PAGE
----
Bill Phillis posted this powerful letter on his blog for the Ohio Coalition for Equity and Adequacy of School Funding.

The Honorable Michael DeWine

77 S. High Street, Suite 30

Columbus, OH 43215

Dear Governor DeWine,

The headline of an article in the October 27, 2019 ​Youngstown Vindicator ​reads: “DeWine Says HB70 Must Be Replaced.”

We are happy to learn that you want to maintain local control of public schools, and that you are not a supporter of House Bill 70, the state legislation allowing state takeover of public schools with failing grades, as Youngstown, Lorain, and East Cleveland have experienced. However, we are concerned with your statement that a “remedial plan” or “outside consultants” may be needed, as stated in the ​Vindicator ​article.

We are the Northeastern Ohio AFT retiree chapter, NEO-AFT #279-R. We have over 1,000 members in our group, and are members of the state and national affiliates, the Ohio Federation of Teachers and the American Federation of Teachers. Our membership includes retired teachers, administrators, speech/language therapists, school psychologists, guidance counselors, librarians, and paraprofessionals from all over northeastern Ohio.

We–educators and related-service personnel–are the experts you can rely on. ​We represent a rich range of educational training, knowledge, and experience.

We know from research and experience that:

Parental income is the single most influential factor in a child’s academic performance.

Let us repeat:

The single most important influence on a child’s academic performance is their parents’ income.

Therefore, it is understandable that most children in high-income suburbs get higher test scores and better grades, and more children in poor districts get lower scores and lower grades. This is the case for the Youngstown, Lorain, and East Cleveland School Districts, where ​100% of the children enrolled are living at or below the State Poverty Level. ​However, the children’s low performance on standardized tests is not due to bad teachers, bad schools, or bad local Boards of Education.

Many children living in poor neighborhoods start school handicapped on their very first day. Poverty is a major contributing cause of frequent absenteeism, psychological trauma, health problems including mental health issues, poor nutrition, limited social skills, and much more.

What is needed to combat the effects of poverty are wrap-around school programs including tutoring, and social services including medical, dental, visual, psychological/counseling services, 
during and after the school day.

The Cincinnati Public Schools are an excellent model. They have successfully created Community Learning Centers (CLC) in all their schools. Since launching their program in 2002, their CLC model has drawn national attention for successfully engaging community partnerships in school buildings.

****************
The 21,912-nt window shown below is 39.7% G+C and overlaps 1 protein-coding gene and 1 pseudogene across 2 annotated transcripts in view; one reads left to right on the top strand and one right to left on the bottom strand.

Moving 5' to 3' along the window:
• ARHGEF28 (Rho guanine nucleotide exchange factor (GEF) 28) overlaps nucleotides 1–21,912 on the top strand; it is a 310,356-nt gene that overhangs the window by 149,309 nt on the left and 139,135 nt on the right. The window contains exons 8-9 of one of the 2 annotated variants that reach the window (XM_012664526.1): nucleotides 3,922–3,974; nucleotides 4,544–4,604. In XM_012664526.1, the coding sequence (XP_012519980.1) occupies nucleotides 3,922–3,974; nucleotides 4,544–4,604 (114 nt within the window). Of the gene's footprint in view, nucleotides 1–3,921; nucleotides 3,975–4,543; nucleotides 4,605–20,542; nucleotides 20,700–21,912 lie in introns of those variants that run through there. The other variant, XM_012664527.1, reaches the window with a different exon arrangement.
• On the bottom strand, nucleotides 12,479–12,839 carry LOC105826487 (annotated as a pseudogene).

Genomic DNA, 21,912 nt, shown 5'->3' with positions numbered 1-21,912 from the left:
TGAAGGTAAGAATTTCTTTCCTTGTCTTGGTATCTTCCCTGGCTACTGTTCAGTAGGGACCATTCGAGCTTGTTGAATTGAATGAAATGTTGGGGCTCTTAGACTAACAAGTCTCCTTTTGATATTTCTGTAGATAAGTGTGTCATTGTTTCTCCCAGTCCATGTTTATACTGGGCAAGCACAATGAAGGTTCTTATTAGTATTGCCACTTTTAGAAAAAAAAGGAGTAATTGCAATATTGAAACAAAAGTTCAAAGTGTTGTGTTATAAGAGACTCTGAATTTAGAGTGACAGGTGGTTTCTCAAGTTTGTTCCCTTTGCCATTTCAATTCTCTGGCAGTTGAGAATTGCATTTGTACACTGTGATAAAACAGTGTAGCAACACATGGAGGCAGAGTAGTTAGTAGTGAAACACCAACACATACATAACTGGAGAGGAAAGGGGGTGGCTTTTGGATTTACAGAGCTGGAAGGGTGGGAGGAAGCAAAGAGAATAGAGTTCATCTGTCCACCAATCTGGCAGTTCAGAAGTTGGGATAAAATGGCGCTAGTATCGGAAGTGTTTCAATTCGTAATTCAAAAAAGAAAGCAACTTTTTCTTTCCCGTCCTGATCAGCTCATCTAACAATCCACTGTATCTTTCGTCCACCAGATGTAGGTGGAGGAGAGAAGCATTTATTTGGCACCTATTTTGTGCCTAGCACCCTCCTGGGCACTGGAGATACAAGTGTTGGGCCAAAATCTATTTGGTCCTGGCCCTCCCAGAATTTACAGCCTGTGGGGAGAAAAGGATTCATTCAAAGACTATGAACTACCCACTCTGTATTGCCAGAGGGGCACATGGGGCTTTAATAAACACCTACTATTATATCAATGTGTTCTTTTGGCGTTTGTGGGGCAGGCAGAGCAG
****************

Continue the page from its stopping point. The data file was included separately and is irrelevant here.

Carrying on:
Another model is the Say Yes to Education program. The Cleveland Metropolitan School District is in its first year of Say Yes to Education Cleveland. This dual-approach program provides the incentive of last-dollar post-high school scholarships for students, along with the essential wrap- around social supports for students and their families from preschool through graduation.

Providing these services to struggling districts like Youngstown, Lorain, and East Cleveland would require additional school funding from the state and/or other entities, but would pay off in significant academic and social gains for these communities.

Educators can and should be involved in developing any remedial plans. They are the experts, and they know what their students and families need.

We recommend:

• End HB 70 completely;
• Add additional health and social services, such as medical, dental, vision, counseling;
• Add additional academic support services;
• Add wrap-around programs, such as robust after-school programs including tutoring and physical activities.

Our public schools are one of the last democratic institutions in America, and we do not want to lose this valuable part of our nation. Most American Nobel prize winners are graduates of their local public schools. In 1835, Alexis de Tocqueville, the French diplomat, political scientist, historian, and author, wrote in his famous book, ​Democracy in America, ​about the wisdom of local community decision-making as a unique characteristic of American towns.

We hope you use this information as a guide to ending HB70.


Lois Romanoff, M.Eds., Ed.S. Retired School Psychologist, Cleveland Metropolitan School District and NEO-AFT 279-R Member
Teresa Green, President, and the Executive Council of the NEO-AFT 279-R